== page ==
Assistant Interior Secretary Tony Babauta led the ribbon-cutting ceremony Monday for the newly rehabilitated Aguingan Point wastewater treatment plant.
The project, which also included building some new structures at the plant and procurement of tools and equipment for wastewater operation, was funded by both the Office of Insular Affairs and the U.S. Environmental Protection Agency.
Babauta, in his brief remarks at the ceremony, said that his office provided some $1.6 million for the project while the rest came from an EPA grant.
He specifically commended U.S. Delegate Gregorio Kilili C. Sablan for demonstrating strong leadership in Congress by making sure the OIA budget is intact so it could provide more assistance to the CNMI.
Saipan Tribune learned that the EPA grant amounted to $3.3 million, which came from the fiscal year 2011's $3.774 million budget provided by Congress under the Clean Water Fund.
For fiscal year 2012, the CNMI stands to receive $6.7 million for water and sewer projects. This amount is higher than in 2009 because Sablan worked with members of Congress to change the percentage of EPA money that goes to the islands-from 0.33 percent for water and 0.28 percent for sewer to 1.5 percent for each.
Babauta said his office would not be able to do all its work without the great assistance of many individuals and offices, such as Sablan and Commonwealth Utilities Corp. officials and staff.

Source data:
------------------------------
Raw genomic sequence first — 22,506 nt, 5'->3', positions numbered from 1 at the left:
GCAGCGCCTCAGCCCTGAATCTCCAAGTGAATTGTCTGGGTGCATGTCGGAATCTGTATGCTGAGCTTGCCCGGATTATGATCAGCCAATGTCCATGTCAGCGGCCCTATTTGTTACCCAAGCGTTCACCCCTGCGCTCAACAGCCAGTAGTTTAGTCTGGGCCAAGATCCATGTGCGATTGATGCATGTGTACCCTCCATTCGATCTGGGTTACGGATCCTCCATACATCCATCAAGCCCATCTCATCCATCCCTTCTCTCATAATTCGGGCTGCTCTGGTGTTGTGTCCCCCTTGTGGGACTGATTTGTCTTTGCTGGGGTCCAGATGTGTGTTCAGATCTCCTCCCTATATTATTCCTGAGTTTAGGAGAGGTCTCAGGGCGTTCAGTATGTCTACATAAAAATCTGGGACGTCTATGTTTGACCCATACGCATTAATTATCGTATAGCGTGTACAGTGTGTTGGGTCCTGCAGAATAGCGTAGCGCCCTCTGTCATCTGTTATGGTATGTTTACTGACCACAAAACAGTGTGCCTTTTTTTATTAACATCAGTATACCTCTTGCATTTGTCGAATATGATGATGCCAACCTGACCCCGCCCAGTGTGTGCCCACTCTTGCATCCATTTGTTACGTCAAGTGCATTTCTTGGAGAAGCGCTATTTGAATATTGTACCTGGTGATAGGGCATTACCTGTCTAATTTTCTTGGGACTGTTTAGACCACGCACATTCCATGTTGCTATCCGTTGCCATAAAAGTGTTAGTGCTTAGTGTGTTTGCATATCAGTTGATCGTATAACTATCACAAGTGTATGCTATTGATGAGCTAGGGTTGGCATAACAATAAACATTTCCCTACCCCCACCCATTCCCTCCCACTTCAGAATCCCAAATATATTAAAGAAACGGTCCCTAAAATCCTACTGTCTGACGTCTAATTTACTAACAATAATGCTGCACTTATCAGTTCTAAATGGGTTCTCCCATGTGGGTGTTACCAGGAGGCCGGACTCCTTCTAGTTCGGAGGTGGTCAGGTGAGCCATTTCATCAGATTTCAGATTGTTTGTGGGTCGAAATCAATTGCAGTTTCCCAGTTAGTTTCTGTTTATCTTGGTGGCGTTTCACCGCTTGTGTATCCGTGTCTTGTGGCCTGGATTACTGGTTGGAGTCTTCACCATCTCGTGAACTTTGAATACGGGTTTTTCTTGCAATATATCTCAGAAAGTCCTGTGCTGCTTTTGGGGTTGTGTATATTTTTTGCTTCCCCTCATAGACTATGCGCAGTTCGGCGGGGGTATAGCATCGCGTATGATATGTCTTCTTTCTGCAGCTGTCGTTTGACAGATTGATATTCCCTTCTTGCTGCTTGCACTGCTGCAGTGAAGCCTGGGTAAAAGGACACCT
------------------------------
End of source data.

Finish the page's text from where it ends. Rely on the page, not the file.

The completion of the Aguingan Point wastewater treatment plant rehabilitation will benefit thousands of residents from Chalan Laulau to Koblervbille and the airport. CUC estimates its clientele in these areas at about 17,000.
The wastewater treatment plant was originally built in 1992. At its prime, the Agingan plant had the capacity to treat 3 million gallons of wastewater per day. However, throughout the years, the plant deteriorated and suffered numerous failures, resulting in long periods of non-compliance with federal standards.
Lt. Cmdr. Brian Bearden, CUC's engineer and U.S. Public Health Service Officer, said the project entailed replacing virtually all mechanical components of the plant, including aerators, pumps, valves, and controls and the replacement of major concrete structural components.
Besides being an important part of public health and environment, the newly completed project is also a “fantastic” addition to CUC, according to CUC acting executive director Alan Fletcher. He lauded the OIA, EPA, and the Fitial administration for their continuous assistance to CUC's needs.
Fletcher said the funding assistance also allowed CUC to build a new staff office for both administrative uses and plant health and safety purposes, and a separate building for the backup generator. The grant funds also paid for vehicles and plant equipment.